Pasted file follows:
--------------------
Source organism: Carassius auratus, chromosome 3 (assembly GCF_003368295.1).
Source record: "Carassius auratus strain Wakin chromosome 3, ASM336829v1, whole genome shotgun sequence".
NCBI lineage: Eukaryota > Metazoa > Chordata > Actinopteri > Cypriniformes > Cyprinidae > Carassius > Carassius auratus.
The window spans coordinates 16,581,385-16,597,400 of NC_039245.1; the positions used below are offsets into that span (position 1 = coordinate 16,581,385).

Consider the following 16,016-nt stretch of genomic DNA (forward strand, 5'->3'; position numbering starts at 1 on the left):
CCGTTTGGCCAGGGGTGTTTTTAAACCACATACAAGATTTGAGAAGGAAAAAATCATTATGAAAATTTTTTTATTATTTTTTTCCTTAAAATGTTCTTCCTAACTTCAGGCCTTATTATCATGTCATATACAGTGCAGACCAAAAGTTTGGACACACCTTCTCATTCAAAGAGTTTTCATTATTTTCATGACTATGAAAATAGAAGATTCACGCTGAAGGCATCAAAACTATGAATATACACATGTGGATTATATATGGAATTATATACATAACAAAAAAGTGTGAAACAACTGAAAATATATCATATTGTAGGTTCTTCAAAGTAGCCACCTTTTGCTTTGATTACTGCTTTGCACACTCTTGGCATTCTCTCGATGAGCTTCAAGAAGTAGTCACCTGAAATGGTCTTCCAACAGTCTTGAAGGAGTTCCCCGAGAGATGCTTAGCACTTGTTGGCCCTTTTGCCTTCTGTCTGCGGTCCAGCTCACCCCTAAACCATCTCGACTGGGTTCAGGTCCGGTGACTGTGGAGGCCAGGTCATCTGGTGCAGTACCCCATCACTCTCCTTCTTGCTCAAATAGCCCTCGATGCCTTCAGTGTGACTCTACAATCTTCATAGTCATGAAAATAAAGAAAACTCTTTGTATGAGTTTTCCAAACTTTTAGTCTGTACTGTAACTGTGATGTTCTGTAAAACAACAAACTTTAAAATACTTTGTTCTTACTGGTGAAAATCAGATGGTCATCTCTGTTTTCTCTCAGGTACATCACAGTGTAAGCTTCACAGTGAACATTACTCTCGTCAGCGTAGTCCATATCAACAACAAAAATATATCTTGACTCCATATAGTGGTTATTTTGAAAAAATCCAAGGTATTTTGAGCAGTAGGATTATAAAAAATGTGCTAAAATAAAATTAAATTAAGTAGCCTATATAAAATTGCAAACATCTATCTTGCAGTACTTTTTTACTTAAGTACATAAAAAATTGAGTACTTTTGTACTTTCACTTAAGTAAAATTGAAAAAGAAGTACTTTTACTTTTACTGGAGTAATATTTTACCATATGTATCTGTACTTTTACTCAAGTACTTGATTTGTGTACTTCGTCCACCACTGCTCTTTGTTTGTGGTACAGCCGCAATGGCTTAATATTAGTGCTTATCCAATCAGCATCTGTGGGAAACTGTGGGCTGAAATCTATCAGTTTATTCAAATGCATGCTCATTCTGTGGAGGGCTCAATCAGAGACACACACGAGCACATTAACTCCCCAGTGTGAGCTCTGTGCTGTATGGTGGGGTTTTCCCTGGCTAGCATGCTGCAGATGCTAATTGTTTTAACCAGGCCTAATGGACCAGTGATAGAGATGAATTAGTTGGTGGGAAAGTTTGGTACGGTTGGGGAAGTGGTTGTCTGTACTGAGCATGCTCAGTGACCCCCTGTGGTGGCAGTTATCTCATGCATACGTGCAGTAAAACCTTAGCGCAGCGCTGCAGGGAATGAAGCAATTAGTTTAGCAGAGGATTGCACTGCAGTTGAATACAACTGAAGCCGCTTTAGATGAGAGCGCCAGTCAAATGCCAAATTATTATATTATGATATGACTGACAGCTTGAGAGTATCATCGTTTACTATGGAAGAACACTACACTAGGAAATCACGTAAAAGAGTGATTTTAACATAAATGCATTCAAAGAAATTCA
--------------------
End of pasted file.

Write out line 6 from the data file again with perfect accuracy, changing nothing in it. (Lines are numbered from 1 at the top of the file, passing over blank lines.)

CCGTTTGGCCAGGGGTGTTTTTAAACCACATACAAGATTTGAGAAGGAAAAAATCATTATGAAAATTTTTTTATTATTTTTTTCCTTAAAATGTTCTTCCTAACTTCAGGCCTTATTATCATGTCATATACAGTGCAGACCAAAAGTTTGGACACACCTTCTCATTCAAAGAGTTTTCATTATTTTCATGACTATGAAAATAGAAGATTCACGCTGAAGGCATCAAAACTATGAATATACACATGTGGATTATATATGGAATTATATACATAACAAAAAAGTGTGAAACAACTGAAAATATATCATATTGTAGGTTCTTCAAAGTAGCCACCTTTTGCTTTGATTACTGCTTTGCACACTCTTGGCATTCTCTCGATGAGCTTCAAGAAGTAGTCACCTGAAATGGTCTTCCAACAGTCTTGAAGGAGTTCCCCGAGAGATGCTTAGCACTTGTTGGCCCTTTTGCCTTCTGTCTGCGGTCCAGCTCACCCCTAAACCATCTCGACTGGGTTCAGGTCCGGTGACTGTGGAGGCCAGGTCATCTGGTGCAGTACCCCATCACTCTCCTTCTTGCTCAAATAGCCCTCGATGCCTTCAGTGTGACTCTACAATCTTCATAGTCATGAAAATAAAGAAAACTCTTTGTATGAGTTTTCCAAACTTTTAGTCTGTACTGTAACTGTGATGTTCTGTAAAACAACAAACTTTAAAATACTTTGTTCTTACTGGTGAAAATCAGATGGTCATCTCTGTTTTCTCTCAGGTACATCACAGTGTAAGCTTCACAGTGAACATTACTCTCGTCAGCGTAGTCCATATCAACAACAAAAATATATCTTGACTCCATATAGTGGTTATTTTGAAAAAATCCAAGGTATTTTGAGCAGTAGGATTATAAAAAATGTGCTAAAATAAAATTAAATTAAGTAGCCTATATAAAATTGCAAACATCTATCTTGCAGTACTTTTTTACTTAAGTACATAAAAAATTGAGTACTTTTGTACTTTCACTTAAGTAAAATTGAAAAAGAAGTACTTTTACTTTTACTGGAGTAATATTTTACCATATGTATCTGTACTTTTACTCAAGTACTTGATTTGTGTACTTCGTCCACCACTGCTCTTTGTTTGTGGTACAGCCGCAATGGCTTAATATTAGTGCTTATCCAATCAGCATCTGTGGGAAACTGTGGGCTGAAATCTATCAGTTTATTCAAATGCATGCTCATTCTGTGGAGGGCTCAATCAGAGACACACACGAGCACATTAACTCCCCAGTGTGAGCTCTGTGCTGTATGGTGGGGTTTTCCCTGGCTAGCATGCTGCAGATGCTAATTGTTTTAACCAGGCCTAATGGACCAGTGATAGAGATGAATTAGTTGGTGGGAAAGTTTGGTACGGTTGGGGAAGTGGTTGTCTGTACTGAGCATGCTCAGTGACCCCCTGTGGTGGCAGTTATCTCATGCATACGTGCAGTAAAACCTTAGCGCAGCGCTGCAGGGAATGAAGCAATTAGTTTAGCAGAGGATTGCACTGCAGTTGAATACAACTGAAGCCGCTTTAGATGAGAGCGCCAGTCAAATGCCAAATTATTATATTATGATATGACTGACAGCTTGAGAGTATCATCGTTTACTATGGAAGAACACTACACTAGGAAATCACGTAAAAGAGTGATTTTAACATAAATGCATTCAAAGAAATTCA